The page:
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The Four Main Nuclear Plant Emergency Preparedness Terms

Posted on Thu, Oct 13, 2011

After Virginia’s earthquake in August 2011, media immediately compared regional nuclear plants outcomes to the Fukushima Nuclear plant fallout that was damaged in Japan’s unprecedented earthquake and subsequent destructive tsunami. Nuclear plant classification terms were hyped as “Breaking News”, when in fact, nuclear plants activated their preparedness plans and warded any nuclear disaster.  The U.S. Nuclear Regulatory Commission (NRC) requires nuclear plants be able to withstand the most severe natural phenomena, including earthquakes and hurricanes.

The NRC’s four emergency classification terms exist so that the proper on-site emergency procedures and inspections can take place if needed. According to the Nuclear Energy Institute, a declaration of an “unusual event” or “alert” is not indicative of danger to the public or workers at the plant.

The nuclear site closest to the Mineral, Virginia epicenter was Dominion Virginia Power’s North Anna Nuclear Plant. During an interview with CNN, Dan Stoddard, Senior Vice President - Nuclear Operations with Dominion, said it never entered his mind that this could be another Fukushima because of how the system worked to shut down and activate backup power sources.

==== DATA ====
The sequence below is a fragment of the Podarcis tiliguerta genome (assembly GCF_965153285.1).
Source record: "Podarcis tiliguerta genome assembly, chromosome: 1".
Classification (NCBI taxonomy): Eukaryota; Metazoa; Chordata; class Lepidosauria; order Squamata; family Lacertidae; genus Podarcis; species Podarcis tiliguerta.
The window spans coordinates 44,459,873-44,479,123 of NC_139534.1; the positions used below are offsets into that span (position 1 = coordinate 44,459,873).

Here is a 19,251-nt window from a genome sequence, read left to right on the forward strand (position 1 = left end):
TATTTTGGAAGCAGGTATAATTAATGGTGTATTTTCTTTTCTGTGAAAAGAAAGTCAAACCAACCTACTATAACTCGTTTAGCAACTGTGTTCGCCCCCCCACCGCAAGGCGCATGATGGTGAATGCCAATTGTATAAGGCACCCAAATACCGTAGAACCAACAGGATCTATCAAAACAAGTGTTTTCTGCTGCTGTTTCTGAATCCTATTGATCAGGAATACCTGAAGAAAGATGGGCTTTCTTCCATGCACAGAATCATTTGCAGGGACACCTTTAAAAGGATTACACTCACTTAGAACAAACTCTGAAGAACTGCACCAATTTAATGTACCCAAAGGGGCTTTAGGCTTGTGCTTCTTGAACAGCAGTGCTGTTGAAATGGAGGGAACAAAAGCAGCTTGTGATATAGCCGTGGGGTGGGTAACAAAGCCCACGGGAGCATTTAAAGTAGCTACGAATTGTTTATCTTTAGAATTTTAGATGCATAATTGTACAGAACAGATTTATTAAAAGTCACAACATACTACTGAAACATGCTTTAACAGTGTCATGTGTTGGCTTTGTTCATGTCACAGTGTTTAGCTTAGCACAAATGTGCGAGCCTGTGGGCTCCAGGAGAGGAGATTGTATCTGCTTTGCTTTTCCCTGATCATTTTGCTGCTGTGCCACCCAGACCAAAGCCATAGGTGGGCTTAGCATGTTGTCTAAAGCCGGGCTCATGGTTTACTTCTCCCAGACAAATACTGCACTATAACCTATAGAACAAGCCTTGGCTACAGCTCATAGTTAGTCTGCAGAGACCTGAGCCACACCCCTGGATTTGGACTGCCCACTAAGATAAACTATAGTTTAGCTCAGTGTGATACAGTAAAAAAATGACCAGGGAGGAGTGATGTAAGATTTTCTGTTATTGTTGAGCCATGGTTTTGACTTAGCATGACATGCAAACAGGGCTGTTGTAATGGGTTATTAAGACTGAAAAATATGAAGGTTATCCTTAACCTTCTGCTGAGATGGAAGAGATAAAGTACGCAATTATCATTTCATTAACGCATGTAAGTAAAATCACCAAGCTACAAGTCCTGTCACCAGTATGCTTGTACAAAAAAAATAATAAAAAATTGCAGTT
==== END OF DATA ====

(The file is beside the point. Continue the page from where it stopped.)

NRC has developed a list of emergency classification terms which indicate a level of risk to the public. Nuclear power plants commonly use the four emergency classifications listed below in order of increasing severity.

  • Notification of Unusual Event - Events in process or that have occurred which may indicate potential degradation in the level of safety of the plant are labeled Notification of Unusual Event.  No release of radioactive material requiring off site response or monitoring is expected unless further degradation occurs.
  • Alert - If an alert is declared, events are in process or have occurred that involve an actual or potential substantial degradation in the level of safety of the plant. Any releases of radioactive material from the plant are expected to be limited to a small fraction of the Environmental Protection Agency (EPA) protective action guides (PAGs).
  • Site Area Emergency - A site area emergency involves events in process or which have occurred that result in actual or likely major failures of plant functions needed for protection of the public. Any releases of radioactive material are not expected to exceed the EPA PAGs except near the site boundary.
  • General Emergency - A general emergency involves actual or imminent substantial core damage or melting of reactor fuel with the potential for loss of containment integrity. Radioactive releases during a general emergency can reasonably be expected to exceed the EPA PAGs for more than the immediate site area.

Only after thorough inspections are concluded and the plant is deemed safe for operations are the emergency classifications are lifted.

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Tags: Radiation, Emergency Preparedness, Incident Management, Regulatory Compliance, Facility Management, Emergency Management Program, Media and Public Relations, Nuclear Industry